1. Initials: Let's dispense with the army of initials that many used to follow their names (professional designations; advanced degrees, awards, etc.) They're okay in a resume but not elsewhere. I have a suspicion that there may be an inverse relationship between professional competence and the frequency of visible initials.

2. Regulation: It is time for federal regulation of the US insurance industry and, in addition, for substantially more international cooperation in both regulation and solvency rating. What the Basle Committee has done for banking is necessary for insurance.

3. Commissions: Why shouldn't all commercial insurance be offered to customers net of commission, permitting intermediaries to add fees, if and when authorized by the customer? The plethora of restrictive state regulations on fees in the US is an example of coercive protectionism at its worst.

4. Fellows: It's time for a global program offering a "fellow" in strategic risk management, based on a combination of examinations and experience.

5. Reserves: Why shouldn't corporations have the right to establish actuarially-sound catastrophe reserves on a tax deferred basis? This right should be granted corporations and insurers alike. The budget deficit problem in North America makes this highly unlikely within the next five to seven years, but I can still wish for it!

6. What's in a Name? In the 1970s, the American Society of Insurance Management (ASIM) changed its name to the Risk and Insurance Management Society (RIMS). It's time for another name change: to the Risk Management Society. The acronym need not change (RiMS). The Public Risk Management Association has already led the way, dropping "insurance" from its name several years ago.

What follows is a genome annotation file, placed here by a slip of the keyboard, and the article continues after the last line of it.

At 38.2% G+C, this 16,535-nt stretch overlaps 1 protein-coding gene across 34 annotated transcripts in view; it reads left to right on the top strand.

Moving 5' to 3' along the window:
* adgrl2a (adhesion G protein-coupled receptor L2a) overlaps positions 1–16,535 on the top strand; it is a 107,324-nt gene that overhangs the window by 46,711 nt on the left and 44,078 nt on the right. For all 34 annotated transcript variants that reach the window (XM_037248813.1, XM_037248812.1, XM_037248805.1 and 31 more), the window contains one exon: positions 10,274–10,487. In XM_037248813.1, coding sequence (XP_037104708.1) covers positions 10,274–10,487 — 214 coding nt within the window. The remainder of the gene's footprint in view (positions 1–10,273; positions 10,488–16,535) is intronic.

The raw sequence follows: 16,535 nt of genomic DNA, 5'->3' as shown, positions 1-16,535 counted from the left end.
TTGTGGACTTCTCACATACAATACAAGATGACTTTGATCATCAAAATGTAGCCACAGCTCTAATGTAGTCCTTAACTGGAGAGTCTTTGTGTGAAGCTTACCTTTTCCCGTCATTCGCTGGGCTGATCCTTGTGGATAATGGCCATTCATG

7. Factory Mutuals: Originally a loose consortium of many mutuals, the Factory Mutual Group is now made up of three insurers, Allendale, Arkwright and Protection. It's time for them to merge into a single organization offering property insurance and superior loss prevention engineering.

8. Business Insurance: I participated in the inception of BI, as an anonymous book reviewer and sounding board to Rance Crain. Isn't it time that BI changes its editorial focus toward risk management and relinquish its role as a weekly listing of various service providers? More editorial material and less directories!

Ah well, these are just wishes!

Selfish individualism: we might linger with the phrase. It could even serve as the starting point for a political critique of contemporary popular culture. To what extent do our arts and entertainments encourage mindless self-absorption and a blithe disregard for almost everything else, including other people, common decency, and the well-being of the nation? To what extent do the various offerings of the arts-and-entertainment complex contribute to our collective coarsening and the death of fellow feeling?

Jay Tolson, "Hail to the Critic," Wilson Quarterly, Autumn 1996


Dealing with the Press
"Lutheran Treasurer Accused of Stealing From Church" NY Times 9/20/96

"Adelphi Chairwoman's Dual Role Queried" NY Times 9/24/96

"Man Accused in Charity Scheme Faces 82 Counts" NY Times 9/28/96

One week produced these headlines and, in many papers, we could find similar leads in a single day. They raise the question of how best to deal with the media, that elusive melange of reporters and writers. Daily, periodical and trade press, radio and television, and even the Internet seek stories and offer commentary. As George Stephanopoulos suggested, in David Remnick's "Curious George," The New Yorker, October 21 and 28, 1996, " . . . journalism, like history, like biography, is not what it pretends to be. It's still a matter of creating a story. And nobody ever admits it. Part of creating a story involves personal relationships, and what the press will never admit to is that they want it both ways. If there are bad stories, it's because you didn't treat us right. But they would never admit to the fact that treating them right will affect their stories."